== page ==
Kmart Grease Pot Supportscreen DIY 03/09/2007

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bmike
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Re: Kmart Grease Pot Supportscreen DIY 03/09/2007

Post by bmike » Wed Dec 26, 2007 9:54 am

zelph wrote:Bmike, thanks for the headsup. I'll do a retake on the drawing and see what you refer to :) Hmmmmmm!!interesting.

Skids makes it sound a lot easier with the lamp shades :geek:

i think i found an error in my math - but i have a CAD solution to this so i can solve it graphically...

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zelph
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Re: Kmart Grease Pot Supportscreen DIY 03/09/2007

Post by zelph » Sat Feb 02, 2008 7:00 pm

This cone calculator might be of help to some that are tinkering with making a cone shaped windscreen/potholder.

By plugging in dimensions to suite your pot and burner height you can get an idea of how large a piece of material would be needed to make your choice of cone. And also the radius to swing the arc. A set of trammel points would be used to swing large arcs or even a string with nail attached at one end and a pencil at the other.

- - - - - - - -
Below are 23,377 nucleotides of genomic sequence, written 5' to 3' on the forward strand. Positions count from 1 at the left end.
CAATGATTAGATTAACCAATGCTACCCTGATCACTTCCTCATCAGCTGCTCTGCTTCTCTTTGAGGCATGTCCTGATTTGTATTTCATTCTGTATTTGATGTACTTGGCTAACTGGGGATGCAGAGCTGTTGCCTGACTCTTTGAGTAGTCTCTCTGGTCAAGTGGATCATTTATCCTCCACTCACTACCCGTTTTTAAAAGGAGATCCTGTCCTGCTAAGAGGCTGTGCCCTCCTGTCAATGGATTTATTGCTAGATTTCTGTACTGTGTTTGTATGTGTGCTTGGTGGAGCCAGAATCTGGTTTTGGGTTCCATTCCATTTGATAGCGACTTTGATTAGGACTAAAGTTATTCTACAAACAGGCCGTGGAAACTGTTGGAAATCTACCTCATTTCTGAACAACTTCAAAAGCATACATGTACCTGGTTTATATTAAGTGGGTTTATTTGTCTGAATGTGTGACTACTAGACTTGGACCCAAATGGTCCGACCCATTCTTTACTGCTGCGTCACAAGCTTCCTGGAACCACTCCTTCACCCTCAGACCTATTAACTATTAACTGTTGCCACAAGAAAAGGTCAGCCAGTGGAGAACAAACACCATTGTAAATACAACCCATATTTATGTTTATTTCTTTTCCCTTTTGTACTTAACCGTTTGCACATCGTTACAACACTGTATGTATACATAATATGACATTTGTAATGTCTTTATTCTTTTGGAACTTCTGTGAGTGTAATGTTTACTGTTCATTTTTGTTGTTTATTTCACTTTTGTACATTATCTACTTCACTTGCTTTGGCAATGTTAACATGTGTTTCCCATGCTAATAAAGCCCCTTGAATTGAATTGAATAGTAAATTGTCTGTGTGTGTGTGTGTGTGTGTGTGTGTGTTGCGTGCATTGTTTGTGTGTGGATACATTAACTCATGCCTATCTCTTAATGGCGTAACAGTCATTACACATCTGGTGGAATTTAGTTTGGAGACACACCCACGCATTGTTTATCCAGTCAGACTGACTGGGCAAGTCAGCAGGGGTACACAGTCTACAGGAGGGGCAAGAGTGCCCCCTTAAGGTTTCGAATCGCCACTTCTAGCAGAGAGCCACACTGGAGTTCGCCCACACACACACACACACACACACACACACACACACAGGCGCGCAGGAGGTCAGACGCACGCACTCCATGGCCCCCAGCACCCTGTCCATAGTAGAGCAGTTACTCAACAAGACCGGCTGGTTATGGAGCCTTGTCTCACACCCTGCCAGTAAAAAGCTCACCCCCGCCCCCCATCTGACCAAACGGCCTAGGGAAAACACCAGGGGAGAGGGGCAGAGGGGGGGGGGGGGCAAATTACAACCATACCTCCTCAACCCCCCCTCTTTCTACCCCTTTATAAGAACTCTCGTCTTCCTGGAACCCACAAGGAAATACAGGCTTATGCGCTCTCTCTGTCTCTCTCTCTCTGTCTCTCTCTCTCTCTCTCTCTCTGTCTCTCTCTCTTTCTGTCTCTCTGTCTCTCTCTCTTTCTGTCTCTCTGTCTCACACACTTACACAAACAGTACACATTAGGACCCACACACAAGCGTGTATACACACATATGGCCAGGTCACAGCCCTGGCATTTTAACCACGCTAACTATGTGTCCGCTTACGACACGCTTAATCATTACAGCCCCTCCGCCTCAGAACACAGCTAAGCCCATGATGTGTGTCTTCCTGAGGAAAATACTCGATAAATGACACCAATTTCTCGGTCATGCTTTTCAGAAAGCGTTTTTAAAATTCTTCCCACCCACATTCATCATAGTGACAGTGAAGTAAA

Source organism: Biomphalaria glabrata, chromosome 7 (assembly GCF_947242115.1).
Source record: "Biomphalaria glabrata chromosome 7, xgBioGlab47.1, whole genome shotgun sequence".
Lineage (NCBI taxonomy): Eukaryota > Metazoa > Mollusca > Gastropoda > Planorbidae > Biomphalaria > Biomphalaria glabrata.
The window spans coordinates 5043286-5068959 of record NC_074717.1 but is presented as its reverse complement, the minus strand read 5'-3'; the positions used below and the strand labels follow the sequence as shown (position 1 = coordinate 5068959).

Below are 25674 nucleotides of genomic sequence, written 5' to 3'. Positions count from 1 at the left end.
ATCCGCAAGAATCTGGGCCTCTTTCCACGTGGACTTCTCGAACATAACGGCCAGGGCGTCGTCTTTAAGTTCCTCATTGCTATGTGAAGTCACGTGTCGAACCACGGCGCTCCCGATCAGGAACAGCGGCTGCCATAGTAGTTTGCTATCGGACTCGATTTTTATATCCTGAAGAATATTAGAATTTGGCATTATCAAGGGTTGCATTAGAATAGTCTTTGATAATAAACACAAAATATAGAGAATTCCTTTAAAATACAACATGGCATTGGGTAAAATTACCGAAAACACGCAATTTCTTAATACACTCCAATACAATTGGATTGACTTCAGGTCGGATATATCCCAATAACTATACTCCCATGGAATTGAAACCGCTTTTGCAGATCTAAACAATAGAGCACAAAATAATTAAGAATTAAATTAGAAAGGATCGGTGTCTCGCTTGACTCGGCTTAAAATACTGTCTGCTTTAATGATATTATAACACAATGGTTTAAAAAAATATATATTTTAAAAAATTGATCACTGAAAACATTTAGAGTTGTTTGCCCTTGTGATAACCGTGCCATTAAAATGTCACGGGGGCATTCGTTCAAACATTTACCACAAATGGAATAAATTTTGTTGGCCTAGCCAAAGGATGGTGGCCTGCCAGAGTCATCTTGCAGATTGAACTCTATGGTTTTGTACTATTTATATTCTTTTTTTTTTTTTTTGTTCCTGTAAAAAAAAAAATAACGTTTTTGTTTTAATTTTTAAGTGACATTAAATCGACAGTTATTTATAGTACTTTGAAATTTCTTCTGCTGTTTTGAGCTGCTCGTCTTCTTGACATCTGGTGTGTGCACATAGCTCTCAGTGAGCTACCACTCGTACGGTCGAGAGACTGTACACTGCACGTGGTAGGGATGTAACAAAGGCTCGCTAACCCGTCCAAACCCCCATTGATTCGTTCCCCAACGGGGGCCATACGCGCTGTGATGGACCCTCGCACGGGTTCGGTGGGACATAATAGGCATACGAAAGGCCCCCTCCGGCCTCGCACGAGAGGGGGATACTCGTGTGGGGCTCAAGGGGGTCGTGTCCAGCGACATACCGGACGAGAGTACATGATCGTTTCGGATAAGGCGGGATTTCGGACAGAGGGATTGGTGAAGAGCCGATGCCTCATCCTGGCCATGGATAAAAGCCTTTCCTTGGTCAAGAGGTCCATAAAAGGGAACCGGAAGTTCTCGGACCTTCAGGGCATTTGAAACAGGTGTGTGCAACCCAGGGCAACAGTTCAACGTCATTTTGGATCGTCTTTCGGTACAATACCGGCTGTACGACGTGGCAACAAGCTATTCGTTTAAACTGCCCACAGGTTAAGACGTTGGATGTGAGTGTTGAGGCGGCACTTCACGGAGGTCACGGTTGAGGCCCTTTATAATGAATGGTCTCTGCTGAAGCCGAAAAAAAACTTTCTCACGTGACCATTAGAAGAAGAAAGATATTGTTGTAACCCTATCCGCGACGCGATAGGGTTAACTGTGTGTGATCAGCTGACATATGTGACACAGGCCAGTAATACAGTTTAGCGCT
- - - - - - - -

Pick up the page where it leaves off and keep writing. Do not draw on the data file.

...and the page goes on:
http://www.kolumbus.fi/antti.lusila/mod ... artio.html


Trammel Points for wood working: http://www.toolsforworkingwood.com/inde ... d=ST-TP.XX
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Skidsteer
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Re: Kmart Grease Pot Supportscreen DIY 03/09/2007

Post by Skidsteer » Sat Feb 02, 2008 7:06 pm

Sweet find Zelph!

What a timesaver!
Skids

Insanity: doing the same thing over and over again and expecting different results.
Albert Einstein, (attributed)
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zelph
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Re: Kmart Grease Pot Supportscreen DIY 03/09/2007

Post by zelph » Sat Feb 02, 2008 7:10 pm

Skidsteer wrote:Sweet find Zelph!

What a timesaver!
I've been plugging in some numbers and it really works easy. I saw a link toit over on backpackinglight, they have a thread on the Heiny size cone. I'll see if i can get a link and post it in the pimpin heiny thread :D

Edited: Mark Hurd over at Backpackinglight has an informative threadthat tells how to make a cone shaped potholder/windscreen combination for the Heineken pot. Take a LQQK see.
http://www.woodgaz-stove.com/

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zelph
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Re: Kmart Grease Pot Supportscreen DIY 03/09/2007

Post by zelph » Thu Jul 31, 2008 2:36 pm

While doing some cleaning in my garage I came across this stainless steel hood that's made to fit all candle style lanterns of the type shown in one of the photos. The hood reflects the candles light downward.